Something I read today:
“The stakes for [the elite] are pretty high, but for us they are immeasurable. We don’t have anything to lose. They’ve taken everything from us already. They’ve stripped us of our rights, they’ve stripped us of our dignity, and they strip us our money. Now, they seek to strip us of the last thing we have to fight them: our words. Our speech.”
Isn’t that so true of us smokers? They’ve taken everything from us.
But wait…, those words were said by former Breitbart London editor Raheem Kassam, and he wasn’t actually talking about smokers at all.
I keep reading stuff like this, which rings true until I discover that it’s not about smokers. It never is. Nobody speaks up for smokers, not even Raheem Kassam or Geert Wilders.
But I will.
I bought a book last week. It’s called Principles of Planetary Climate by Raymond Pierrehumbert. I was wondering whether the Earth beneath our feet might get a mention as a contributor to the climate above its surface.
I didn’t have to look far to find out. On page 7:
Once a solid crust forms, the flow of heat from the interior of the Earth to the surface is sharply curtailed, because the heat diffuses very slowly through solid rock. In this situation, supply of heat from the interior becomes insignificant in comparison with the energy received from the Sun, and the Earth has settled into a state where the climate is determined by much the same processes that determine today’s climate: a competition between the rate at which energy is received from the Sun and the rate at which energy is lost to space by radiation of infrared light. This is very likely to have been the case 4.4 billion years ago, if not earlier,
So the contribution by the Earth beneath our feet to climate is “insignificant”. And that’s why it’s completely ignored by climate scientists, like this guy.
Scientists have calculated that increased greenhouse gases have resulted in a radiative forcing of 2.43 Wm-2 which means we need that many Watts/m² of change to account for the current warming. Back to geothermal, this means the energy flow from the earth would have had to jump by over 200 times to be the cause of the approximately 0.8°C temperature rise. It is pretty hard to imagine not noticing that!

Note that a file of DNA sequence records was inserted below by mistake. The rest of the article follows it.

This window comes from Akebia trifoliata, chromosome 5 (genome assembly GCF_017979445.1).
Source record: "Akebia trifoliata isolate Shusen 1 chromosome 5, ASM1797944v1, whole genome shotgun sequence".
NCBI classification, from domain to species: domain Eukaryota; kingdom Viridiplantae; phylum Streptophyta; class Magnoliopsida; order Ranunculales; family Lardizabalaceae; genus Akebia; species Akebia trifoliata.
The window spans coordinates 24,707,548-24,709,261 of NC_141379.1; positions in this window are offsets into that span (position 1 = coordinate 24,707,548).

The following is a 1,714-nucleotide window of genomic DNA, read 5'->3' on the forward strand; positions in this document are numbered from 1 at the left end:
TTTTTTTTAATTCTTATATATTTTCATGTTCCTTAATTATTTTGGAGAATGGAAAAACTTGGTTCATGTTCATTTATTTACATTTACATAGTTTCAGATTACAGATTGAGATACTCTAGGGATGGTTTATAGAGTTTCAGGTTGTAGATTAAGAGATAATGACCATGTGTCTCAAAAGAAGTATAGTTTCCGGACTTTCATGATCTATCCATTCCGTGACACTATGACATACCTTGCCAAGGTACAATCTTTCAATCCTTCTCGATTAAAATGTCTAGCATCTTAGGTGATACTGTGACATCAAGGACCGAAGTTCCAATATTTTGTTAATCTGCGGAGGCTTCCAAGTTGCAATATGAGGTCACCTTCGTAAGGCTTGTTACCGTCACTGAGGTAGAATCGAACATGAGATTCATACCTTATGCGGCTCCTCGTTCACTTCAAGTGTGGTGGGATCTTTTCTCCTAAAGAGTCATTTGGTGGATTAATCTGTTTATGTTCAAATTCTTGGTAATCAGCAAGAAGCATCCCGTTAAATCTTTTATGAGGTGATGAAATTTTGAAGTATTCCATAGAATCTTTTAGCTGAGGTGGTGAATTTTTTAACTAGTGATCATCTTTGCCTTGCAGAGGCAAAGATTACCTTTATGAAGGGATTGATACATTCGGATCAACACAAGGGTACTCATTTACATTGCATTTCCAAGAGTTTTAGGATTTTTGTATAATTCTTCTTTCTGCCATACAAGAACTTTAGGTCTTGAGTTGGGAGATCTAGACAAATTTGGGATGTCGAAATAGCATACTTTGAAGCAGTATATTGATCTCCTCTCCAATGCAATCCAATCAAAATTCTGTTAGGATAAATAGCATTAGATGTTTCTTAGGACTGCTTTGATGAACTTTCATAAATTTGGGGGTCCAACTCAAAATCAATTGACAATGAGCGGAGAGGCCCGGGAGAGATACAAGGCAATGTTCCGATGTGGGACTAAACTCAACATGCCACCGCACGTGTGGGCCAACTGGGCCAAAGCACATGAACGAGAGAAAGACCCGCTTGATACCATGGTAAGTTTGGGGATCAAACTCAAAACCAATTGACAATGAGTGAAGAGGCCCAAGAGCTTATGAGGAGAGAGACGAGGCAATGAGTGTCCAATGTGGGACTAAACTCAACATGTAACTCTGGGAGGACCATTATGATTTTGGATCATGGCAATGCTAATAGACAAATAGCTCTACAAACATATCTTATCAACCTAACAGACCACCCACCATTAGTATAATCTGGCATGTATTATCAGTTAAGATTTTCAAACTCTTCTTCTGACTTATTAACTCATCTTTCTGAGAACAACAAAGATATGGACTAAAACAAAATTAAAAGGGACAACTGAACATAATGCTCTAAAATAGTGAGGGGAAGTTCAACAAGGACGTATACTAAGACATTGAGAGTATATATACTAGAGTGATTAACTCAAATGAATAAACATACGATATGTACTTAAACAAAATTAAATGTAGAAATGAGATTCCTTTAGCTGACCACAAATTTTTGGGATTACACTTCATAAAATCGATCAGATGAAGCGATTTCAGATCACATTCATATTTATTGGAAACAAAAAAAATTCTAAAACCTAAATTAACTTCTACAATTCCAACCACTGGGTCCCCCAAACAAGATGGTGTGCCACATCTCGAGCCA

But I’ve now got a little climate model. It’s a column of rock and iron that extends all the way from the surface of the Earth to its core. And on the surface it’s now got a single layer atmosphere, and a Sun that shines on it. And when I drop 3 kilometres of ice on its surface at latitude 30ºN, the sub-surface rock beneath the ice heats up over 200,000 years from 316 K to 471 K, and melts all the ice (ice melting point 273 K).
The peak upward heat flow from the hot rock is 1.95 W/m², at the end of glaciation, almost as much as the Sun’s radiative forcing. It’s very easy for the energy flow from the earth to jump by over 200 times.
For illustrative purposes I’m using a hotter Earth than the one usually described in textbooks. But all I need now is a precipitation regime that will build glaciers over time, and continue to rain down snow and ice on its surface once all the ice has melted. With luck, I should then be able to create a nice cycle of repeating ice ages and meltings